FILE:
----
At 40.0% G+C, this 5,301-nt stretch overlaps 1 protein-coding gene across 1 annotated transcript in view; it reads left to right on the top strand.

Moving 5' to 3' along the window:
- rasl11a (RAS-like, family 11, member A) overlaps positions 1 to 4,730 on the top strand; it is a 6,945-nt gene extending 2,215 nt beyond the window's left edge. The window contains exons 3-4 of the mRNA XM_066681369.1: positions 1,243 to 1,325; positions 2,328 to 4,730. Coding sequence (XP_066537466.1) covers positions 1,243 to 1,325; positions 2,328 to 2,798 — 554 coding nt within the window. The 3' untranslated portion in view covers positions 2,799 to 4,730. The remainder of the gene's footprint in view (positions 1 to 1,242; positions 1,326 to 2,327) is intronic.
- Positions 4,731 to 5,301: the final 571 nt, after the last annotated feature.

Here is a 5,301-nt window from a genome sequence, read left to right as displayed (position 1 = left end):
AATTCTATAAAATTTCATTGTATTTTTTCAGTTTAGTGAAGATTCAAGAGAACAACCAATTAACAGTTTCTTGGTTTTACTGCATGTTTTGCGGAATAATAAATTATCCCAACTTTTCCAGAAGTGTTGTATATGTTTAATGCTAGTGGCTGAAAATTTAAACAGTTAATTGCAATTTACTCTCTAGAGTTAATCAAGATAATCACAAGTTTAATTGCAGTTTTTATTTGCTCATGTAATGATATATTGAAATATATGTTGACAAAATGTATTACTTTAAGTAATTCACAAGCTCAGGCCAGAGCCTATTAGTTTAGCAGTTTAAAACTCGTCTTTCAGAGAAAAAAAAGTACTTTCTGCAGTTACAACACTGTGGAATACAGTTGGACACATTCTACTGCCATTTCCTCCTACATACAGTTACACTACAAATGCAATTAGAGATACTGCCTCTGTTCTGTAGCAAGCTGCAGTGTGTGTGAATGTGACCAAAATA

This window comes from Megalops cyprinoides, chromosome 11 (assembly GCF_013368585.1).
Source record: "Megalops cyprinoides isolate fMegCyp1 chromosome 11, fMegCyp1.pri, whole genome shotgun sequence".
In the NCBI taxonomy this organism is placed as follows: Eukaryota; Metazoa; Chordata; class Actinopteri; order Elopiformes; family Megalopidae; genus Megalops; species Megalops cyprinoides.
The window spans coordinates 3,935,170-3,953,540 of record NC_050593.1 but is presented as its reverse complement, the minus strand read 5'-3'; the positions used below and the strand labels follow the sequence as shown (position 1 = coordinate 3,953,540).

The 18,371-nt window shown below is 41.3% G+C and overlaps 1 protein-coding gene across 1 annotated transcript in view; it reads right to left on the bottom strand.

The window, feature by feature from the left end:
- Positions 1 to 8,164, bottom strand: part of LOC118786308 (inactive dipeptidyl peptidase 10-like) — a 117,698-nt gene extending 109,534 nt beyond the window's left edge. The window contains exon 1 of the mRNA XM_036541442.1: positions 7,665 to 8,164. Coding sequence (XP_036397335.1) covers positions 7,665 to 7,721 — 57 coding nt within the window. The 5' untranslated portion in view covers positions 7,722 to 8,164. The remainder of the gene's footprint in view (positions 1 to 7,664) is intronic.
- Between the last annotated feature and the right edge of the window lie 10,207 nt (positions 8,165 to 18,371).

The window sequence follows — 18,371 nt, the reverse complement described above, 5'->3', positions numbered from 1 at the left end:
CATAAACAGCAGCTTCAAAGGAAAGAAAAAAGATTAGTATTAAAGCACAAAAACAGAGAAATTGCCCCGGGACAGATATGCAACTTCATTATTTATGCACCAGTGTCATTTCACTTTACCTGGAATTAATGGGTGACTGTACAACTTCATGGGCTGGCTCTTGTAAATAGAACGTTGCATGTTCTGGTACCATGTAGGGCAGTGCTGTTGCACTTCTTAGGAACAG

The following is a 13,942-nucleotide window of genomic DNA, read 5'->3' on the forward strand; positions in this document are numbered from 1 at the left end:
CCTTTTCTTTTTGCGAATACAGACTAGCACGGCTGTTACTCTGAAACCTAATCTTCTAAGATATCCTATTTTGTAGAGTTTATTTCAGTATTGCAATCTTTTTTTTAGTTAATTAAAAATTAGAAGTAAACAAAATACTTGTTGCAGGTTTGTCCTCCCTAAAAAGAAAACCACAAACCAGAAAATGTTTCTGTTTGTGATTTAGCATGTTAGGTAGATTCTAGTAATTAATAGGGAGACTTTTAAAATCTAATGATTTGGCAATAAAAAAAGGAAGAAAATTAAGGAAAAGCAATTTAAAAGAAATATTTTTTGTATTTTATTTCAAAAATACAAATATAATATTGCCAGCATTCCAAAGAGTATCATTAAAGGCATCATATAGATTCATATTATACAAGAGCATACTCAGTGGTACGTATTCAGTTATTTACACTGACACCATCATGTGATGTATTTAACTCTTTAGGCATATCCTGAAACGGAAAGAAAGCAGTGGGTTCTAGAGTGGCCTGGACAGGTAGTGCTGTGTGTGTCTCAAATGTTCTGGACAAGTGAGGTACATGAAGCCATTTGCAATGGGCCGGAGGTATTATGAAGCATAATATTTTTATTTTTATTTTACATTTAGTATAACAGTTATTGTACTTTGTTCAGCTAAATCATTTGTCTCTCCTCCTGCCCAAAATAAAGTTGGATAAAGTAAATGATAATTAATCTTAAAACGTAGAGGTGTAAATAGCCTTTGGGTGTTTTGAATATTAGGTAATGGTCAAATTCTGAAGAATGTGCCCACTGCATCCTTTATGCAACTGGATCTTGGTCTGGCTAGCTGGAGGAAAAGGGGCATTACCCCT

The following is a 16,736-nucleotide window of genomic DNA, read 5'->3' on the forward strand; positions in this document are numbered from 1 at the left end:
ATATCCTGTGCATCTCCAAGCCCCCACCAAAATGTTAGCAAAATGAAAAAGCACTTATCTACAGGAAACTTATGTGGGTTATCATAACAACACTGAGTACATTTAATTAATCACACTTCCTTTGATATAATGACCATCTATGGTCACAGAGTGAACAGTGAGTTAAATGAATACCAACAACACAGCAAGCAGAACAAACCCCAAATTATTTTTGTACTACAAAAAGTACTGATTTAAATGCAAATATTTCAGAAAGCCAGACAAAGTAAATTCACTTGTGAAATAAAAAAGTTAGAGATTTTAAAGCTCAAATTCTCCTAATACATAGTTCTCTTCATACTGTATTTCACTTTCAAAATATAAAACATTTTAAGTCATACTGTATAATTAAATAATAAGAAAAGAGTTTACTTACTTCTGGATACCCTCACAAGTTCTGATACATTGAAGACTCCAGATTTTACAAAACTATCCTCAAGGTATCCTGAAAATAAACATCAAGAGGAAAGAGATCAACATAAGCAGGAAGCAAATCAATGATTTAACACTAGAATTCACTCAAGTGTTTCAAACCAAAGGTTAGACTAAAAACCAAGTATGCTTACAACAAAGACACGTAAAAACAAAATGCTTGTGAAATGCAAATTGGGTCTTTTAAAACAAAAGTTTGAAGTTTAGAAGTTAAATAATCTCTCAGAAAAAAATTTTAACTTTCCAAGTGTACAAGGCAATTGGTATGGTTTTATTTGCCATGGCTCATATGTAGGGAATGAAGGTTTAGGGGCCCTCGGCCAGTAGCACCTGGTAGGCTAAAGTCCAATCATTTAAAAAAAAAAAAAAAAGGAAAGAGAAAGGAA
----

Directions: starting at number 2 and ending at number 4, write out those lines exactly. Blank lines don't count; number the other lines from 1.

Moving 5' to 3' along the window:
- rasl11a (RAS-like, family 11, member A) overlaps positions 1 to 4,730 on the top strand; it is a 6,945-nt gene extending 2,215 nt beyond the window's left edge. The window contains exons 3-4 of the mRNA XM_066681369.1: positions 1,243 to 1,325; positions 2,328 to 4,730. Coding sequence (XP_066537466.1) covers positions 1,243 to 1,325; positions 2,328 to 2,798 — 554 coding nt within the window. The 3' untranslated portion in view covers positions 2,799 to 4,730. The remainder of the gene's footprint in view (positions 1 to 1,242; positions 1,326 to 2,327) is intronic.
- Positions 4,731 to 5,301: the final 571 nt, after the last annotated feature.